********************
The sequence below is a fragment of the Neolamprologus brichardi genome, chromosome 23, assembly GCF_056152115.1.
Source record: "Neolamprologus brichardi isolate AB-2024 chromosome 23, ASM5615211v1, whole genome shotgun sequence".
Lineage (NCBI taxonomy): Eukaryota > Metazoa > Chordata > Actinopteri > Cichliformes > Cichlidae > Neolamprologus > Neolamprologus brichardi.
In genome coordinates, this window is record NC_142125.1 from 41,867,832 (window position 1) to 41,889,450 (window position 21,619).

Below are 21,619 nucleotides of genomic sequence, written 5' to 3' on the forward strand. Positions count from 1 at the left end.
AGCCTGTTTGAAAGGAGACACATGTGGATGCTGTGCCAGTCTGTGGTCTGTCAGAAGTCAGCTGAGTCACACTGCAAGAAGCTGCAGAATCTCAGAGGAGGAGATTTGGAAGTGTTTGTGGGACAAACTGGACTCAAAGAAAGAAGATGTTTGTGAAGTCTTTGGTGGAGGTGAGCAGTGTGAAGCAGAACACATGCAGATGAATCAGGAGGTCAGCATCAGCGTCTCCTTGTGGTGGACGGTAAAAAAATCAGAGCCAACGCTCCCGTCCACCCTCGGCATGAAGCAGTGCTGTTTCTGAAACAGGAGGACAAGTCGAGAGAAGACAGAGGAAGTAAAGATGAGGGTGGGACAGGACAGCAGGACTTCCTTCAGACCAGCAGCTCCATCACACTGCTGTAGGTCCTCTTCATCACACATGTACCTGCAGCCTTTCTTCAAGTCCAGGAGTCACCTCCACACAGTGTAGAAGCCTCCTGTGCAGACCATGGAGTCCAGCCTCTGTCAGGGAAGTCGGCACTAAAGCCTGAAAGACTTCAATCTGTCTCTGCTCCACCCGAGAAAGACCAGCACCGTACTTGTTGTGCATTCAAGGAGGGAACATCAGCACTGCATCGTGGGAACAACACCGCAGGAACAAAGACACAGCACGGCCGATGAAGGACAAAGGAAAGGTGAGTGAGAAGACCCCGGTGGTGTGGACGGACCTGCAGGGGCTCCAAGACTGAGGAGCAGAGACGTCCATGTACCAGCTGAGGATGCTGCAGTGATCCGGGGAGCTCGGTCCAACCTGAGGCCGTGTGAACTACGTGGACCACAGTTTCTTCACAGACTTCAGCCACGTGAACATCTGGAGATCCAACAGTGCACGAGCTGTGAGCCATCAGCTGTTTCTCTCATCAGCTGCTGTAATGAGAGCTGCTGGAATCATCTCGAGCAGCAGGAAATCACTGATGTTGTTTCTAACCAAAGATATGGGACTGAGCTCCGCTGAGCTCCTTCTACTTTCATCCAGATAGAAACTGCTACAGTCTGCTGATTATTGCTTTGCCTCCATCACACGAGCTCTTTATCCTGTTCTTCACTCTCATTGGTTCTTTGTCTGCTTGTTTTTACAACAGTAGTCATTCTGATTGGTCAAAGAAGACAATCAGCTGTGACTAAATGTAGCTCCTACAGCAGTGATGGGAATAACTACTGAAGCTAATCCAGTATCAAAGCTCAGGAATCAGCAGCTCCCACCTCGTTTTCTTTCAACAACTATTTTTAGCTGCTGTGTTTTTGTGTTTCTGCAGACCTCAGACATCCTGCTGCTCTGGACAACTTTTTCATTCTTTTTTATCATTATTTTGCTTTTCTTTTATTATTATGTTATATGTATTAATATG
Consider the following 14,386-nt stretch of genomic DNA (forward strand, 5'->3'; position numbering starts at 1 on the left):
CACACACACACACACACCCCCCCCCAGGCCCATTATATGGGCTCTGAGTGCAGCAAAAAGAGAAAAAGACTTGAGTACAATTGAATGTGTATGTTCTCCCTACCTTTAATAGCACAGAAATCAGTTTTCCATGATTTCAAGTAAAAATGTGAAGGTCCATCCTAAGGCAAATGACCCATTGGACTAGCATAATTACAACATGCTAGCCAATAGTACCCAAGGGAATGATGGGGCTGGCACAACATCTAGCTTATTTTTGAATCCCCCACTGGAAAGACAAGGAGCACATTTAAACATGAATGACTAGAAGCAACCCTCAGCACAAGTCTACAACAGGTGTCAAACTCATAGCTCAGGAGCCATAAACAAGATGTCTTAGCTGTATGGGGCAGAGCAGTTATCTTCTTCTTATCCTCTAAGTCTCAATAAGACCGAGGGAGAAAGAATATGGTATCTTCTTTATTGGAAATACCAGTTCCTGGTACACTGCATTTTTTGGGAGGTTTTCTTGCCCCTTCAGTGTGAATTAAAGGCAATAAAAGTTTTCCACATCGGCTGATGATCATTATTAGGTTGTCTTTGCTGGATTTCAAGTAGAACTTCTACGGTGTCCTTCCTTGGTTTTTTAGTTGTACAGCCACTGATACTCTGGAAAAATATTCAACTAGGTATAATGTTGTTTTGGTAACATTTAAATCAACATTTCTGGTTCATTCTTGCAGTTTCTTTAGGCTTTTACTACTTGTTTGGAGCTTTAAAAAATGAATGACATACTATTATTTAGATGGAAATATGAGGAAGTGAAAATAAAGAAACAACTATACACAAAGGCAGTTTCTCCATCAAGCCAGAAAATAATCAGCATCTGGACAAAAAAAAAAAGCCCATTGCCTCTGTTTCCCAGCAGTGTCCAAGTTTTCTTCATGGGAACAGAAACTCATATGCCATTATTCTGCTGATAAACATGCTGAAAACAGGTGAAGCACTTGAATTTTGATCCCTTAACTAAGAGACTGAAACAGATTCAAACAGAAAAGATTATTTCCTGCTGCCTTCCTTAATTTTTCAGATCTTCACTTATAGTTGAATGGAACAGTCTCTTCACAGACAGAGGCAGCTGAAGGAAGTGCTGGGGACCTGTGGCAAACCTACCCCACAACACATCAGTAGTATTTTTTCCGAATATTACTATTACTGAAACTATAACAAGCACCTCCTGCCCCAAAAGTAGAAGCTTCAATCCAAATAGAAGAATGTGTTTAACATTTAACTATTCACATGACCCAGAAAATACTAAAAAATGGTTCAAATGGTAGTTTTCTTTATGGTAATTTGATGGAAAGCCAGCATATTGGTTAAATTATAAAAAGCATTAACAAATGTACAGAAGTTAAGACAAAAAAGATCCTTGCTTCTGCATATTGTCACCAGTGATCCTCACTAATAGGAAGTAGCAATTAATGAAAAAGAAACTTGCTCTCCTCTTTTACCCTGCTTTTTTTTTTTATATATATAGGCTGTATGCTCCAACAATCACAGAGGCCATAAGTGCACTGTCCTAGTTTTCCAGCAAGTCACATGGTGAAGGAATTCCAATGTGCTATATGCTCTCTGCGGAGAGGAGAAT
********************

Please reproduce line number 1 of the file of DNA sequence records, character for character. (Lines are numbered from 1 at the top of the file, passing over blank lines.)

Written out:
The sequence below is a fragment of the Neolamprologus brichardi genome, chromosome 23, assembly GCF_056152115.1.